December 09, 2020
“We are glad that advocates and authorities across the country have begun to recognize the democratic imperative of ending concentrated economic power. In the case of Big Tech firms like Facebook, Google, and Amazon, the power they wield over the internet, the economy, our government, and broader society has had an incalculable impact.”
November 13, 2020
On Wednesday, The New York Times exposed that a network of seemingly-grassroots campaigns to promote the use of fossil fuels was actually organized by FTI Consulting, a dystopic corporate consulting firm working on behalf of oil and gas behemoths like ExxonMobil. The Times also implicates an FTI subsidiary, Compass Lexecon, in producing academic reports to support these astroturfed campaigns’ talking points. Compass Lexecon employees wrote reports criticizing activist shareholders and university divestment campaigns, tactics often used by the environmental activists FTI was paid to undermine.
August 10, 2020
Congress and the antitrust enforcement agencies have given unprecedented attention to the monopoly issues surrounding Big Tech in recent months. The scrutiny is one step toward rebalancing our increasingly concentrated economy, especially in the time of COVID-19, when small businesses are struggling to survive and corporations are further entrenching their power. But the problem of economic concentration extends far beyond Big Tech. It defines almost every corner of our economy. With the upcoming election and a potential shift in power, Joe Biden has an opportunity to reduce economic consolidation across the board, using executive branch powers including, but not limited to, reforming the antitrust enforcement agencies.
July 31, 2020 | New Republic
Overall, it was a rout in favor of the anti-monopoly movement. So policy-wise, what does it all mean going forward? Almost nothing, unless Joe Biden appoints strong personnel.
July 29, 2020 | Talking Points Memo
Today’s Congressional Hearing Will Test Big Tech’s Simplest Algorithm: If An Ex-Regulator, Then Hire
The tech companies set to testify before the House today knew for years that a reckoning was in the works. They’ve been building up their defenses, and a key component of that defense is the antitrust enforcement officials who take a trip through the revolving door to the benefit of corporate clients.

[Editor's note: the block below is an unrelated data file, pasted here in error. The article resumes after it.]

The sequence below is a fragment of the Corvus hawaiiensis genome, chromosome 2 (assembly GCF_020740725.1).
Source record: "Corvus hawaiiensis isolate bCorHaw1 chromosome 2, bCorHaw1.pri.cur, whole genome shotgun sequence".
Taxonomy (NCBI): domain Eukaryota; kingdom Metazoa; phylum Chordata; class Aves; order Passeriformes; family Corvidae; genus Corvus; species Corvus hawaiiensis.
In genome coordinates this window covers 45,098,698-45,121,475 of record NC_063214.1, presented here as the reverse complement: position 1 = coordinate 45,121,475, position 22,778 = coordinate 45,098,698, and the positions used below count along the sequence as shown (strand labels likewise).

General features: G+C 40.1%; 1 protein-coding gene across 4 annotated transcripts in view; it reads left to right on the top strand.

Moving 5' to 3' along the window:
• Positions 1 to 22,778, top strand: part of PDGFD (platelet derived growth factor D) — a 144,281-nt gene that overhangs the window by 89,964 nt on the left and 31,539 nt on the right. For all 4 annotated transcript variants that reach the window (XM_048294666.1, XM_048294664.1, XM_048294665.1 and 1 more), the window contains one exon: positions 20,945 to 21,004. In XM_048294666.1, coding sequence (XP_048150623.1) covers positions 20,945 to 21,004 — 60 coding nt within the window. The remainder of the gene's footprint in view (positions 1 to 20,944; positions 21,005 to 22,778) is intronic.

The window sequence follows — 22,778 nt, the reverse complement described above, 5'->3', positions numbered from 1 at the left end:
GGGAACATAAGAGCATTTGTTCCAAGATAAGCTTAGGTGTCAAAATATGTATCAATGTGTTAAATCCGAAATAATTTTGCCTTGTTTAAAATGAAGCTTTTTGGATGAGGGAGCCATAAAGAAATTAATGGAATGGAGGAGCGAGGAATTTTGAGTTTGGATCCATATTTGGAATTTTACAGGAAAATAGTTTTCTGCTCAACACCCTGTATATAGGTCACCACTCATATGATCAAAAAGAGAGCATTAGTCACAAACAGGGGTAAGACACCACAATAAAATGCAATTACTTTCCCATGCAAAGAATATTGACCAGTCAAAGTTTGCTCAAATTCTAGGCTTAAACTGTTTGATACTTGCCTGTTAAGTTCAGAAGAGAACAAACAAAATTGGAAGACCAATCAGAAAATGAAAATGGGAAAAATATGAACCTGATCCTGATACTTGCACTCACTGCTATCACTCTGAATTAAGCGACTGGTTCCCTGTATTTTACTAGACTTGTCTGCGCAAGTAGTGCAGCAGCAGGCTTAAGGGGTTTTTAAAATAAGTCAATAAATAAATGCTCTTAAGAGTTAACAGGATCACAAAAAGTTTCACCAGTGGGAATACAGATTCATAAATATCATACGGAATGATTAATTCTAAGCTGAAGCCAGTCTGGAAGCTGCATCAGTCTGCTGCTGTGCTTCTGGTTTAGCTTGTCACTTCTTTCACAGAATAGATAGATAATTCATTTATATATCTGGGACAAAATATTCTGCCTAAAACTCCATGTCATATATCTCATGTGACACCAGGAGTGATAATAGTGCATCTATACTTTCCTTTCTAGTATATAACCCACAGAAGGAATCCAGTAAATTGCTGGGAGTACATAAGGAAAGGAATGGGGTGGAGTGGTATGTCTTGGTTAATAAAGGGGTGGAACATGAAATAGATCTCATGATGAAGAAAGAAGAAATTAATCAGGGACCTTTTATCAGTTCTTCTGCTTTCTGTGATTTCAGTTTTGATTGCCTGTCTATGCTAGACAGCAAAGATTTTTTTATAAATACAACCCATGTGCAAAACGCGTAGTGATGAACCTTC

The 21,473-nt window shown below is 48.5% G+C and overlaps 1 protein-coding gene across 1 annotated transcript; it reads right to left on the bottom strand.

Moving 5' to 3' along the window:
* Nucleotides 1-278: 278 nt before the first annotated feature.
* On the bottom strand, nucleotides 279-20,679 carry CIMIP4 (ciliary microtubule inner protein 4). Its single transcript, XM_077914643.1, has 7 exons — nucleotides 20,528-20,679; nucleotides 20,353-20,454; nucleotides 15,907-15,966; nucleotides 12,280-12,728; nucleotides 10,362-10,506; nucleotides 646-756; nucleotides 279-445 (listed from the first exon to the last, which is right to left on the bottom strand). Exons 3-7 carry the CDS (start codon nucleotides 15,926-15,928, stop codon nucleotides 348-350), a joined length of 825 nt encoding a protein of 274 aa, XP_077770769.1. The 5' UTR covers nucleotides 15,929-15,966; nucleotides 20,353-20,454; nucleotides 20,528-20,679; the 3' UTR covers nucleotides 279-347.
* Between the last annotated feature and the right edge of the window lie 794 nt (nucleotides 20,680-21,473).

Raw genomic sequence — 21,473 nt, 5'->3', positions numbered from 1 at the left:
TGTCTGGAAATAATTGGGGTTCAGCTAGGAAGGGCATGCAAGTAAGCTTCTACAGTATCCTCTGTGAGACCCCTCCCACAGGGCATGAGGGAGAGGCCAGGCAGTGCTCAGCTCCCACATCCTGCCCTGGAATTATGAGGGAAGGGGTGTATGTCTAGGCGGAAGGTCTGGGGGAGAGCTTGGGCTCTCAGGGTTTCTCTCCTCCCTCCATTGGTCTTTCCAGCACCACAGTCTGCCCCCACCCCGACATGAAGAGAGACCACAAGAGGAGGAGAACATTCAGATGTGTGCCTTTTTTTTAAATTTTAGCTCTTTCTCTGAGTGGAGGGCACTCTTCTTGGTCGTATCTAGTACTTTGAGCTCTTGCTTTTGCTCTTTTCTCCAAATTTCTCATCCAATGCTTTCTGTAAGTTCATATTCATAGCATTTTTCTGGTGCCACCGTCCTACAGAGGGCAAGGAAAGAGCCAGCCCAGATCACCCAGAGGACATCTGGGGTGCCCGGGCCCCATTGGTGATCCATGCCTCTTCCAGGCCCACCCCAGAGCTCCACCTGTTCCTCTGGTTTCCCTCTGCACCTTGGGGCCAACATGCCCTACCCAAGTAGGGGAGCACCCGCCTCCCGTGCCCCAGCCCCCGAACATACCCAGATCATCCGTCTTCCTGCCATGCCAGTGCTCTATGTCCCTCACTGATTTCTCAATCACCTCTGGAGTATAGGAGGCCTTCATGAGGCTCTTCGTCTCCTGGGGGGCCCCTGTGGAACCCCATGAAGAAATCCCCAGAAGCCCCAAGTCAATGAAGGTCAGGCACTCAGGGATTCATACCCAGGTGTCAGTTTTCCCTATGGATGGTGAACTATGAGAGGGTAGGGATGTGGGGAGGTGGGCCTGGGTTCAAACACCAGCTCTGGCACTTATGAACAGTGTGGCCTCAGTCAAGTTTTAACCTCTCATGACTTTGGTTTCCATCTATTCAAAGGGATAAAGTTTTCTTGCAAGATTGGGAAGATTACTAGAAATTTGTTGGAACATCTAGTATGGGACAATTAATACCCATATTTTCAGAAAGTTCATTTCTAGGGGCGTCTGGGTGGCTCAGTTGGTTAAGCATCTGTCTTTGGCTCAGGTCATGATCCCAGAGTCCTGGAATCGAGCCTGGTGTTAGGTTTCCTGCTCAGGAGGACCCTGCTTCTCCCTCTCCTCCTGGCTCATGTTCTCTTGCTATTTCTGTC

July 21, 2020 | Sludge
One does not often rise through California politics at Harris’ speed without making some concerning friends in Silicon Valley.
July 18, 2020 | Washington Monthly
Over the last four years, new voices in the Democratic Party have been calling for policies that push back on established power structures. The growing anti-monopoly movement is a major part of this populist uprising—aimed at breaking up the corporate giants that dominate large swaths of the economy.
June 19, 2020 | Washington Monthly
At the beginning of the coronavirus outbreak, Americans quickly learned just how unprepared the country was for a pandemic. One of the most alarming revelations was that the U.S. had nowhere near the number of ventilators and other life-saving medical equipment it needed to fight the virus. That’s largely because of a surprising culprit: the Federal Trade Commission (FTC).
June 04, 2020
In late May, the Federal Trade Commission promoted Patty McDermott to Deputy Assistant Director of the Anticompetitive Practices (ACP) division. The ACP division’s work “involves not only stopping illegal conduct but also shaping the law,” making McDermott’s new position one of interest to corporations overseen by the FTC, beyond run-of-the-mill enforcement.
May 28, 2020
The Revolving Door Project’s investigation shows that corporate gigs continue to be the most popular positions for FTC lawyers to take after leaving their posts, and reveals the regularity with which economists and analysts revolve to economic consulting firms that serve corporate interests.
May 20, 2020 | Talking Points Memo Cafe
In an advertisement released earlier this month, the Lincoln Project, an anti-Trump PAC, claimed that the Trump administration bailed out big banks via its coronavirus stimulus legislation (the CARES Act), leaving Main Street to suffer the effects of the pandemic. “Trump bailed out Wall Street, not Main Street,” a grim voice-over tells the viewer. President Donald Trump quickly took to Twitter hurling insults at the leaders of the PAC. Soon after, Politifact reported the advertisement’s claim was false, and Facebook subsequently labeled the advertisement “partially false.” But the Lincoln Project’s statement is true by any measure: The Trump administration played a central role in crafting the CARES Act, a piece of legislation that has bailed out Wall Street and not Main Street. The designers of the CARES Act must be held responsible for their actions.